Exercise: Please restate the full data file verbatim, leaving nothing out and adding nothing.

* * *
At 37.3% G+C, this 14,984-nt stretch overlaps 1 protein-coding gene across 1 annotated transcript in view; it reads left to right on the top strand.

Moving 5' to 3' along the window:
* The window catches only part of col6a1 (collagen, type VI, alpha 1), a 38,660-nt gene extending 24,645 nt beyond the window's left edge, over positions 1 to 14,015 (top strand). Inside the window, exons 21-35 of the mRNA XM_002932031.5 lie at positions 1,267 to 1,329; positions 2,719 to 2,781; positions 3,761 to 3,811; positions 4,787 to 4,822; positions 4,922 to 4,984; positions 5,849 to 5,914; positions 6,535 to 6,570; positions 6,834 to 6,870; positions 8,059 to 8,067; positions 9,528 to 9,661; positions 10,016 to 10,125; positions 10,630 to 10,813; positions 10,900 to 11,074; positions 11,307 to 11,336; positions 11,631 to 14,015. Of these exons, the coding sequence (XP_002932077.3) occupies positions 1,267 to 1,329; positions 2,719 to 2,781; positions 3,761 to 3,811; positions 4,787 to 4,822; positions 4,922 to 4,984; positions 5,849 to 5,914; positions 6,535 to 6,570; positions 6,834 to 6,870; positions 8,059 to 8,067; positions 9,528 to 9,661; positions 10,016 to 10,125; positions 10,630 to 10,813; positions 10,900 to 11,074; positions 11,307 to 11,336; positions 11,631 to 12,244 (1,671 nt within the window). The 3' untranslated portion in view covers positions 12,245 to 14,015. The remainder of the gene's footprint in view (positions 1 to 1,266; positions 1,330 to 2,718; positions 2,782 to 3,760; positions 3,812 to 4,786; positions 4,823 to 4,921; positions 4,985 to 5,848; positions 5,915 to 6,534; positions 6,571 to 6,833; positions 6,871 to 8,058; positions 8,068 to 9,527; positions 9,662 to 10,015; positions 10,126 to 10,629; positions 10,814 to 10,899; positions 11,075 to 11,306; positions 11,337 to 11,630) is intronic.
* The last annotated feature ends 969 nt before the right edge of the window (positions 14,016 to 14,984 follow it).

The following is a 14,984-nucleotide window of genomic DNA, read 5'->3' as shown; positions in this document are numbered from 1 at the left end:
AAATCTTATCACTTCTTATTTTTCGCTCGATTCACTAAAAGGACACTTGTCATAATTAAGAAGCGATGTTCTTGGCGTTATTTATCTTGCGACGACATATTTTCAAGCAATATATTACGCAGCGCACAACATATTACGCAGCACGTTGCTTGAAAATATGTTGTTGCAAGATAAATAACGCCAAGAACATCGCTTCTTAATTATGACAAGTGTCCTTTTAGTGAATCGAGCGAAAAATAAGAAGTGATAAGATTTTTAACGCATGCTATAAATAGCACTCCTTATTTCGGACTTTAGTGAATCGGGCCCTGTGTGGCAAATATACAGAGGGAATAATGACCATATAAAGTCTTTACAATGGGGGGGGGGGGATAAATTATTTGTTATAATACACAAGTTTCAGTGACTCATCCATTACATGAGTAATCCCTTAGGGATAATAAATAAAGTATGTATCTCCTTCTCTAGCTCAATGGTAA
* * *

At 37.3% G+C, this 14,984-nt stretch overlaps 1 protein-coding gene across 1 annotated transcript in view; it reads left to right on the top strand.

Moving 5' to 3' along the window:
* The window catches only part of col6a1 (collagen, type VI, alpha 1), a 38,660-nt gene extending 24,645 nt beyond the window's left edge, over positions 1 to 14,015 (top strand). Inside the window, exons 21-35 of the mRNA XM_002932031.5 lie at positions 1,267 to 1,329; positions 2,719 to 2,781; positions 3,761 to 3,811; positions 4,787 to 4,822; positions 4,922 to 4,984; positions 5,849 to 5,914; positions 6,535 to 6,570; positions 6,834 to 6,870; positions 8,059 to 8,067; positions 9,528 to 9,661; positions 10,016 to 10,125; positions 10,630 to 10,813; positions 10,900 to 11,074; positions 11,307 to 11,336; positions 11,631 to 14,015. Of these exons, the coding sequence (XP_002932077.3) occupies positions 1,267 to 1,329; positions 2,719 to 2,781; positions 3,761 to 3,811; positions 4,787 to 4,822; positions 4,922 to 4,984; positions 5,849 to 5,914; positions 6,535 to 6,570; positions 6,834 to 6,870; positions 8,059 to 8,067; positions 9,528 to 9,661; positions 10,016 to 10,125; positions 10,630 to 10,813; positions 10,900 to 11,074; positions 11,307 to 11,336; positions 11,631 to 12,244 (1,671 nt within the window). The 3' untranslated portion in view covers positions 12,245 to 14,015. The remainder of the gene's footprint in view (positions 1 to 1,266; positions 1,330 to 2,718; positions 2,782 to 3,760; positions 3,812 to 4,786; positions 4,823 to 4,921; positions 4,985 to 5,848; positions 5,915 to 6,534; positions 6,571 to 6,833; positions 6,871 to 8,058; positions 8,068 to 9,527; positions 9,662 to 10,015; positions 10,126 to 10,629; positions 10,814 to 10,899; positions 11,075 to 11,306; positions 11,337 to 11,630) is intronic.
* The last annotated feature ends 969 nt before the right edge of the window (positions 14,016 to 14,984 follow it).

The following is a 14,984-nucleotide window of genomic DNA, read 5'->3' as shown; positions in this document are numbered from 1 at the left end:
AAATCTTATCACTTCTTATTTTTCGCTCGATTCACTAAAAGGACACTTGTCATAATTAAGAAGCGATGTTCTTGGCGTTATTTATCTTGCGACGACATATTTTCAAGCAATATATTACGCAGCGCACAACATATTACGCAGCACGTTGCTTGAAAATATGTTGTTGCAAGATAAATAACGCCAAGAACATCGCTTCTTAATTATGACAAGTGTCCTTTTAGTGAATCGAGCGAAAAATAAGAAGTGATAAGATTTTTAACGCATGCTATAAATAGCACTCCTTATTTCGGACTTTAGTGAATCGGGCCCTGTGTGGCAAATATACAGAGGGAATAATGACCATATAAAGTCTTTACAATGGGGGGGGGGGGATAAATTATTTGTTATAATACACAAGTTTCAGTGACTCATCCATTACATGAGTAATCCCTTAGGGATAATAAATAAAGTATGTATCTCCTTCTCTAGCTCAATGGTAA